Lord Freud, Theresa, and the evil of workfare: The ‘fragile artifice’ of morality

In a long essay in yesterday’s Guardian, John Gray notes that our leaders talk frequently about conquering the forces of evil – for example when Barak Obama vows to destroy ISIS’s ‘brand of evil’. But he believes that this rhetoric illuminates a failure to accept that cruelty and conflict are basic human traits.

John Gray’s essay – I urge you to read it here – refers us back to an ‘old-fashioned understanding’ that is ‘a central insight of western religion’, as well as Greek tragic drama and the work of the Roman historians  that ‘evil is a propensity to destructive and self-destructive behaviour that is humanly universal’.  He adds: ‘The restraints of morality exist to curb this innate human frailty; but morality is a fragile artifice that regularly breaks down. Dealing with evil requires an acceptance that it never goes away.’

His essay continues: ‘When large populations collude with repressive regimes it need not be from thoughtlessness or inertia. Liberal meliorists like to think that human life contains many things that are bad, some of which may never be entirely eliminated; but there is nothing that is intrinsically destructive or malevolent in human beings themselves – nothing in other words, that corresponds to a traditional idea of evil. But another view is possible and one that need make no call on theology. What has been described as evil in the past can be understood as a natural tendency to animosity and destruction, co-existing in human beings alongside tendencies to sympathy and cooperation.’

He refers to the study On Compromise and Rotten Compromises by the Israeli philosopher Avishai Margalit, which distinguishes between regimes that rest on cruelty and humiliation, ‘as many have done throughout history, and those that go further by excluding some human beings altogether from moral concern…. Describing the latter as radically evil, he (Margalit) argues that Nazi Germany falls into this category’.  Judged by Margalit’s formula, John Gray says that the Soviet Union was also implicated in ‘radical evil’.  He adds: ‘The Soviet state implemented a policy of exclusion from society of “former persons” – a group that included those who lived off unearned income, clergy of all religions and tsarist functionaries – who were denied civic rights, prohibited from seeking public office and restricted in their access to the rationing system. Many died of starvation or were consigned to camps where they perished from overwork, undernourishment and brutal treatment.’

I read the phrase ‘restricted in their access to the rationing system’ , noted the role of the work camps and thought of  the impact of current ‘welfare’ policies in the UK on the lives of  the people who visit the food banks in this area of London. Many of them have complex long-term health problems – often including mental health issues. Take the case of  Theresa (not her real name), a lovely and intelligent single person who came into the food bank recently. She ended up in England as a teenager. When she ran away from her home she was very young, pregnant and already the mother of  a small child. She took that child with her.  Her tough, traumatic history has left her struggling on many fronts. She’s now a grandmother and is finally on the waiting list for long-term counselling, following a fairly recent diagnosis of borderline personality disorder (BPD). BPD can make an individual at risk of self-harm and suicidal behaviour.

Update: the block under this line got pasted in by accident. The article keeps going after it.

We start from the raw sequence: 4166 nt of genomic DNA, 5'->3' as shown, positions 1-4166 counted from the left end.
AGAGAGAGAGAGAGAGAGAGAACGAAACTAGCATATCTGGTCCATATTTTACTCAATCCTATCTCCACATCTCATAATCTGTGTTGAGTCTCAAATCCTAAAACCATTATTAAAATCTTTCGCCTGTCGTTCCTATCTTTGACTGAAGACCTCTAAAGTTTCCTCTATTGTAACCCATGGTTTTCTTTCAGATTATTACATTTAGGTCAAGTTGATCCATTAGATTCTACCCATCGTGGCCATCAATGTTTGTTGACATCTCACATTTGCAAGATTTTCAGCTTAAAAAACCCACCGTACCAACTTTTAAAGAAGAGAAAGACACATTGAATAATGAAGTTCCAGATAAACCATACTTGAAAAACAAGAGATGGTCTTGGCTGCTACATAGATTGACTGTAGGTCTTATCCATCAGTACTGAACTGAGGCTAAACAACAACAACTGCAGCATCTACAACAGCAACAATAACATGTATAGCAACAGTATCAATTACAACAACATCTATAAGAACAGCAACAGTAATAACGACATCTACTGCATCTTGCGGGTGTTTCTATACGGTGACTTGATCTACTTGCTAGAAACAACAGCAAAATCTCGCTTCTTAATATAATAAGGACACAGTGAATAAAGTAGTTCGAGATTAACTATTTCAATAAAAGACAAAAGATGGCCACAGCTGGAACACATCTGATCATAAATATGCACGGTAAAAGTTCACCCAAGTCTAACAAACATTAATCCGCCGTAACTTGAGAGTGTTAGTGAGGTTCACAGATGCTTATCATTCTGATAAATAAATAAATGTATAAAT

She had been struggling to survive on her current employment and support allowance (ESA) rate of £140.80 a fortnight, and her inability to find enough money to buy food after she’d paid her bedroom tax (included in her rent of £47 a fortnight), council tax and other bills (her gas and electric costs alone are £25 a week) had forced her to ask a Jobcentre Plus adviser for a food bank voucher. That voucher was welcome – and good of course as far as it went. The three days of emergency help is designed to see someone through a short-term crisis. But a crisis had been building over the course of Theresa’s life, and the crisis had already come to a head.  Theresa’s life is still a very hard one, and she will keep on struggling to survive on ESA while she waits for her recent application for the Personal Independence Payment (PIP) to be assessed. In the UK these assessments for people who need help with some of the extra costs caused by long-term ill-health or disability have been mired in long delays. Theresa, like many of those awaiting PIP assessments,  has no idea how long this process will take.

‘Things started to get really bad two years ago with regard to food,’ says Theresa. ‘I’ve had to go completely without food at times. I sit in my flat without the gas on. I have no choice. I can’t afford to put the gas on during the day.’

Theresa managed to access some college courses two years ago – at which point she discovered she was dyslexic. To some extent this belated knowledge helped this bright and talented woman to start to make sense of some of the problems she had experienced in her early life. The peak of the crisis came when a while back someone – or ‘the system’ –  took the decision to place Theresa on the Work Programme. This involved Theresa offering her ‘free’ labour to two different businesses while she claimed Jobseeker’s Allowance (JSA) . Putting her on the programme caused her ‘tremendous problems’ , she says.

About 14 years earlier she had been hospitalised for depression, but she had hidden the scale of her depression from her children. But she says the unpaid work placements – one in a retail outlet and the other in a cafe – exposed her to issues she found traumatic – including bullying. The manager of the shop ‘for some reason picked on me and he wanted me behind the till all day and he wouldn’t let me fill shelves. I was working there six days a week’.  She finished the work placements and took an overdose very quickly after that. ‘I phoned my sister after I had taken lots of tablets. She rang an ambulance and I went to A&E. I was then discharged and referred to a mental health clinic. They referred me for a mental health assessment and it was then that the BPD was diagnosed.’ She’s now on the waiting list for the specialist therapy she needs for her condition. The only recent positive developments in Theresa’s life as she waits for therapy is that an individual Jobcentre Plus adviser has taken an interest and has spoken to the local council to try to sort out a temporary reduction in her rent. That would make her rent arrears more manageable. She is also receiving support from mental health charity Mind.